As we noted earlier this week, Hizballah's alliance with dictator Bashar al-Assad in Syria's bloody civil war has left the Shia organization politically weakened.
Investigations also have found Hizballah responsible for a terrorist bombing in Bulgaria last year and for sending an operative to Cyprus to scout targets for attacks on Israeli tourists. But that has yet to be enough for the European Union (EU) to designate Hizballah a terrorist group.
The parliament in a Persian Gulf state, Bahrain, voted this week to do what the EU won't. The terrorist designation is believed to be driven by sectarian factors – Bahrain's ruling class is Sunni, but its population is mostly Shia, the Times of Israel reports. Bahraini officials blame Hizballah for stoking anti-government protests since the Arab Spring began. But they also blame Hizballah for bombings last fall in the capital Manama that killed two people.
President Obama called on the EU to designate Hizballah a terrorist group during last week's trip to Israel. He cited the Bulgaria bombing, saying Israelis were targeted "because of where they came from; robbed of the ability to live and love and raise families. That's why every country that values justice should call Hezbollah what it truly is: a terrorist organization."
Hizballah replied by saying Obama "speaks like an employee of the Zionist entity [Israel]."
A Bulgarian investigation found Hizballah responsible for last July's a bombing attack that killed five Israelis and the Bulgarian bus driver. Interim Bulgarian Prime Minister Marin Raykov said he won't push the EU to designate Hizballah, but will release more information about the investigation.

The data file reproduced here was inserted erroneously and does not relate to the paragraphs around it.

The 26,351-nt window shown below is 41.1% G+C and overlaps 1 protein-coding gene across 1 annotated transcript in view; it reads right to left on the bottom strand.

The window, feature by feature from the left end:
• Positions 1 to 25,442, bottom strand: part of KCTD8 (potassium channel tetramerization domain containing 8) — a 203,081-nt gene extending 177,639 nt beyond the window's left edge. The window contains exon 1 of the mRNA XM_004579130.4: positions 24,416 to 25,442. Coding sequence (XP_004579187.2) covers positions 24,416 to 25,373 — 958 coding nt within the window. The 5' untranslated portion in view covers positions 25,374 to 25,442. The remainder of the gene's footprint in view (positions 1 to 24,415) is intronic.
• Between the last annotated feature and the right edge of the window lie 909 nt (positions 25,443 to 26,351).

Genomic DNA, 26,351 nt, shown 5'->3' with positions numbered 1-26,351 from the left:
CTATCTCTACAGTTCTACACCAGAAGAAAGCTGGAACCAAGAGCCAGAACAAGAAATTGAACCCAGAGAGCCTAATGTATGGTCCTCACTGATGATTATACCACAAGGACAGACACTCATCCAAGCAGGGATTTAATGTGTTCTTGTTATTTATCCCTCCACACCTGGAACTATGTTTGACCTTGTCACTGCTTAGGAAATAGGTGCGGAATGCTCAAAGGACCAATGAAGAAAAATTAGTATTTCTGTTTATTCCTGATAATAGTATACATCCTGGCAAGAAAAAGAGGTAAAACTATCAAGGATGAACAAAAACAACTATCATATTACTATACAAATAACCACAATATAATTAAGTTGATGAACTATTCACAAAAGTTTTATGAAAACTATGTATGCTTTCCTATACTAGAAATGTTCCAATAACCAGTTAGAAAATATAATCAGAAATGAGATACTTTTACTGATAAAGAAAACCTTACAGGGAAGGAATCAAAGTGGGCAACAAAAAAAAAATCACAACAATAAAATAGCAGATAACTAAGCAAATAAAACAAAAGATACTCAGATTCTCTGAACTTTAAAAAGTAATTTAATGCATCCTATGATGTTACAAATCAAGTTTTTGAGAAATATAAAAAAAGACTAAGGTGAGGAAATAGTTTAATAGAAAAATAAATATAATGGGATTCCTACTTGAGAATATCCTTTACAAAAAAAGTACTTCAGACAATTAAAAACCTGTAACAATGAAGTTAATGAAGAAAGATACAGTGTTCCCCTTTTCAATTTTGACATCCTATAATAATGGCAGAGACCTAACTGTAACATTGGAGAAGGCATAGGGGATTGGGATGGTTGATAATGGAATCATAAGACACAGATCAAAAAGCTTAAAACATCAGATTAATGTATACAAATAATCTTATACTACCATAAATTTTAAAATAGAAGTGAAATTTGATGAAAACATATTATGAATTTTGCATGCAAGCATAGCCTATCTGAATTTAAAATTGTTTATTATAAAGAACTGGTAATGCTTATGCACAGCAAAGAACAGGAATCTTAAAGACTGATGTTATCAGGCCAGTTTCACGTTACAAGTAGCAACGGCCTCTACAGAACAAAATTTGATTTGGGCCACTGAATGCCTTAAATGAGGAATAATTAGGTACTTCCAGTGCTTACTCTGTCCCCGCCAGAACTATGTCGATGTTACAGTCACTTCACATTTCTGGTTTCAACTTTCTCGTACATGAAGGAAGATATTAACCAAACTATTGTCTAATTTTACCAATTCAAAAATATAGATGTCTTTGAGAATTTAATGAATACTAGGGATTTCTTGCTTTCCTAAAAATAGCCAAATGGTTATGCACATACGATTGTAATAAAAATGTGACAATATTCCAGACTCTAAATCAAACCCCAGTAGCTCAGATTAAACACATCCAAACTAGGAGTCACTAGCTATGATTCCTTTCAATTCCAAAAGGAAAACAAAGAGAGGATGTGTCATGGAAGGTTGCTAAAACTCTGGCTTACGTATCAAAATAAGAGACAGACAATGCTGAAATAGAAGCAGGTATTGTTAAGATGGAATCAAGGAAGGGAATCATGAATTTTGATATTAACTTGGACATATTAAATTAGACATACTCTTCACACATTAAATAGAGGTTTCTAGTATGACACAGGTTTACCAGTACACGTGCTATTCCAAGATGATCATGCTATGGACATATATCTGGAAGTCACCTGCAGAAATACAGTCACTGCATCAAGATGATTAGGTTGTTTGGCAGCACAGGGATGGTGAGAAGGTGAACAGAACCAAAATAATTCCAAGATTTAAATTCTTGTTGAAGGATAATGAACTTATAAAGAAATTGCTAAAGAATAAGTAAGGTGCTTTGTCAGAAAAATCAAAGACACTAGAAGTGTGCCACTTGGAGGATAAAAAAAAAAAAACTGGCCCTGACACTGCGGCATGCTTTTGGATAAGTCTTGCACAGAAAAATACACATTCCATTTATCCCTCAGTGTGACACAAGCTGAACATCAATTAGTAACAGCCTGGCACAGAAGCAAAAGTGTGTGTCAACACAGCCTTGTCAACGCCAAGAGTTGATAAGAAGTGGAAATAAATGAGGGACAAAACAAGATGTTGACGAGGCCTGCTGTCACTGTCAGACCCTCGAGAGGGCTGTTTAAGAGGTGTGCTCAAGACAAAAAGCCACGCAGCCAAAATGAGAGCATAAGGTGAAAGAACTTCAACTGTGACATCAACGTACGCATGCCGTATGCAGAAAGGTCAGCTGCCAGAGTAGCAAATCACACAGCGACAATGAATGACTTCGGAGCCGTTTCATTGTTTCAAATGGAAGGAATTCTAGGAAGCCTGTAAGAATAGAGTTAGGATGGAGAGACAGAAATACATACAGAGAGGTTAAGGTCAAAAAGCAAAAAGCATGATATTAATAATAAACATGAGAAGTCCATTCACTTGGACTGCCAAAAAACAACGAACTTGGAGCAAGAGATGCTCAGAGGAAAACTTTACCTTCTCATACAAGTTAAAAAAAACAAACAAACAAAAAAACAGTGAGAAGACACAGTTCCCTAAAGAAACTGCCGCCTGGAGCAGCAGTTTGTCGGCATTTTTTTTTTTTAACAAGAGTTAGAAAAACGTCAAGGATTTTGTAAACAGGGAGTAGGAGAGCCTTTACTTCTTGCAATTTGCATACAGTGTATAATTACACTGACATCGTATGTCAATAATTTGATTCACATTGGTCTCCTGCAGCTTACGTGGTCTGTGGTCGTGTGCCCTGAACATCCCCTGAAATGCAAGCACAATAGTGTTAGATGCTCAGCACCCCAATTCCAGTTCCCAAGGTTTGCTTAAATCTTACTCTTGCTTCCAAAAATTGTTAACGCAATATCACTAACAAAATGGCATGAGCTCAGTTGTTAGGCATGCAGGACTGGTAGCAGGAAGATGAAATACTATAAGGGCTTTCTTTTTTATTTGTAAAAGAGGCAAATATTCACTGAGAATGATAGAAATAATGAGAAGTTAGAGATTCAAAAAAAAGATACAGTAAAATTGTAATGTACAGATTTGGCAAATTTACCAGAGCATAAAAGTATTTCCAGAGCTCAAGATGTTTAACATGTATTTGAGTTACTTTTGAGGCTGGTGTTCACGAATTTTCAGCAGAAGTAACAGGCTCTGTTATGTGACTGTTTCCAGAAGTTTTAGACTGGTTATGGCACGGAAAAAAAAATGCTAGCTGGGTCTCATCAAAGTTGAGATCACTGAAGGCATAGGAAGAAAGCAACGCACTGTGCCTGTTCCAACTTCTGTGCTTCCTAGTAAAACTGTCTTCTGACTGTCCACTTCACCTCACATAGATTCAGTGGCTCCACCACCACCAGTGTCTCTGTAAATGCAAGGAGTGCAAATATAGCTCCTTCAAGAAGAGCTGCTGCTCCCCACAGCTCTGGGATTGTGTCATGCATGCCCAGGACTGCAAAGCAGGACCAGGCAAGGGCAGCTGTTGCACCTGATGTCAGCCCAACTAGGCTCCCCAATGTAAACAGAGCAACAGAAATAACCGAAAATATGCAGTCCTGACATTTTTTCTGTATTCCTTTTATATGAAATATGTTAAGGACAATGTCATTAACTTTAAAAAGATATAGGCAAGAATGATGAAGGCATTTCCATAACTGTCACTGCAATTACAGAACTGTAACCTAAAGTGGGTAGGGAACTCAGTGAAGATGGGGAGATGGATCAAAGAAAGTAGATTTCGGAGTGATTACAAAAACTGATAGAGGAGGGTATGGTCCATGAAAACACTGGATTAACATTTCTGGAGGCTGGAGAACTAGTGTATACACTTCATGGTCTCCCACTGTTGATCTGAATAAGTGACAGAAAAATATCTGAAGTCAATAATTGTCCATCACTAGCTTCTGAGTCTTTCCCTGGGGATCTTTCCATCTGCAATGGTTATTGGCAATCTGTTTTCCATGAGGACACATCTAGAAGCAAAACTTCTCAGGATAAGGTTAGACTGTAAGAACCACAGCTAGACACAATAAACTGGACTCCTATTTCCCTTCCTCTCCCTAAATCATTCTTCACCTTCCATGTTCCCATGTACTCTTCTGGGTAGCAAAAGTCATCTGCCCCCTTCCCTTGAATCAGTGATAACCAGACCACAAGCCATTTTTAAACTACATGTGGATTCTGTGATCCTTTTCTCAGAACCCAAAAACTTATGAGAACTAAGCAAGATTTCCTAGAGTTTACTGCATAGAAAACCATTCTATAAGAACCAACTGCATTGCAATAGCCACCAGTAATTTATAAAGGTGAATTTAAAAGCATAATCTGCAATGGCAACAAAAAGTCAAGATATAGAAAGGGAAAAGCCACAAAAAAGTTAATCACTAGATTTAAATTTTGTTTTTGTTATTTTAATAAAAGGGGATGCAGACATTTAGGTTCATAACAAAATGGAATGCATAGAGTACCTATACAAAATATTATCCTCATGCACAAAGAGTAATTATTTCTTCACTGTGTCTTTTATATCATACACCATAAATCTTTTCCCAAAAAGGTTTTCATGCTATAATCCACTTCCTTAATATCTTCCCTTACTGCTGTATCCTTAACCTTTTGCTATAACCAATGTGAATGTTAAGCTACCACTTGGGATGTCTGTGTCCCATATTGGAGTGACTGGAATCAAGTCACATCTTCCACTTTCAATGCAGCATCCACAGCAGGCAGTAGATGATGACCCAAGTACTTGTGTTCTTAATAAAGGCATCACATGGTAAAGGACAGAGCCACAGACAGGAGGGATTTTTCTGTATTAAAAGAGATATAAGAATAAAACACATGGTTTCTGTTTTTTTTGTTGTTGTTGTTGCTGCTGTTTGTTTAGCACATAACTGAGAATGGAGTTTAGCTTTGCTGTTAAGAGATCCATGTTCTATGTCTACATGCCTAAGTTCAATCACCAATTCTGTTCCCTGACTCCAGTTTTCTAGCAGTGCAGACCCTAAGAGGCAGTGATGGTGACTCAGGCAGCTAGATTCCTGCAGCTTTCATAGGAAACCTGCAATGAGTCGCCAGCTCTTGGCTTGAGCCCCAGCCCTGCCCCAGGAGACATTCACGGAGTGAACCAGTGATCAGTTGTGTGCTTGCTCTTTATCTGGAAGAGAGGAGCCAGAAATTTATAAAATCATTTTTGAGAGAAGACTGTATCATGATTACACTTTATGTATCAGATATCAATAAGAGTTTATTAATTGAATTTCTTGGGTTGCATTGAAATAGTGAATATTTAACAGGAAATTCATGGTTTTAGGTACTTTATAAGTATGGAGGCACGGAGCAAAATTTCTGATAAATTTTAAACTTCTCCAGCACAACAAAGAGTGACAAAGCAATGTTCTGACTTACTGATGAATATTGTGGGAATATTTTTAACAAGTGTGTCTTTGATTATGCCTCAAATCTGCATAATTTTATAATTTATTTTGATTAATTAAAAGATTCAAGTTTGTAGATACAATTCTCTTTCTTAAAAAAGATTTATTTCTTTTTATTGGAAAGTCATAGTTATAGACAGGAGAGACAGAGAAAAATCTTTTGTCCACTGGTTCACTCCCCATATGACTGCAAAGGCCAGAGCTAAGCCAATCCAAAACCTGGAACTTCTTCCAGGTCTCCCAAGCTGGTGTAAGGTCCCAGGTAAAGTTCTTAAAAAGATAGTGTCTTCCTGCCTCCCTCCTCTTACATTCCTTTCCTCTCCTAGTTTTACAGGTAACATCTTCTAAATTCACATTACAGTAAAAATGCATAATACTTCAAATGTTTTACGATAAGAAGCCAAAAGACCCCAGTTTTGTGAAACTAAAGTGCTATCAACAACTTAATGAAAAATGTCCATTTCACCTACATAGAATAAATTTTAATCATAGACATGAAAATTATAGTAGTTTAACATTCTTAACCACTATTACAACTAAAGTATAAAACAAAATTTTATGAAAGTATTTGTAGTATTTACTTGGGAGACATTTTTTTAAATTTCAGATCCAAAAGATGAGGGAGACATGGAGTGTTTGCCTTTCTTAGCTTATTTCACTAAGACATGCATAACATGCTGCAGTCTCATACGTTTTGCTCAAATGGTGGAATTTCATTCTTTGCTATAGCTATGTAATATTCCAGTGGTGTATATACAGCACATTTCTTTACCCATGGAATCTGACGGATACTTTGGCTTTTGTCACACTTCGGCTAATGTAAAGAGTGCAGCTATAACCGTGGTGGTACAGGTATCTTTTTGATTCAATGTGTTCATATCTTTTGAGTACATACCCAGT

"For Bulgaria it is of key importance to have a common position, to have a consensus on this [within the EU]," Raykov said. "We will continue the investigation … We will provide the needed evidence."
Some EU countries indicated that they aren't persuaded to act against Hizballah by existing Bulgarian information. Others have expressed concern that designating Hizballah would increase tension in the Middle East.
Under that standard, no evidence would prove sufficient. Coddling Hizballah has only allowed it to stockpile tens of thousands of missiles capable of striking the heart of Israel. Its forces are fighting in Syria and training forces to buck up a ruthless dictator. That, in turn, is stoking sectarian tension in Lebanon.
And its operatives continue to plot terror in Europe and elsewhere. Investigations tie Hizballah to plots and attacks on Israeli diplomatic officials in Asia and Europe starting in 2011.In addition to the Bulgarian investigation, a court in Cyprus last week convicted a Hizballah operative guilty on five charges relating to his work scouting travel patterns of Israeli tourists.
Hizballah paid Hossam Taleb Yaccoub for six missions in Cyprus between 2011 and his arrest last summer, just days before the Bulgarian attack. His mission echoed aspects of the Bulgarian bombing, including tracking Israeli flight schedules, identifying tour buses which carry Israelis and more.
This is not enough for the EU to act. It would be difficult to imagine writing this under other circumstances, but if only the Europeans could be as clear-eyed about terrorists as Bahrain.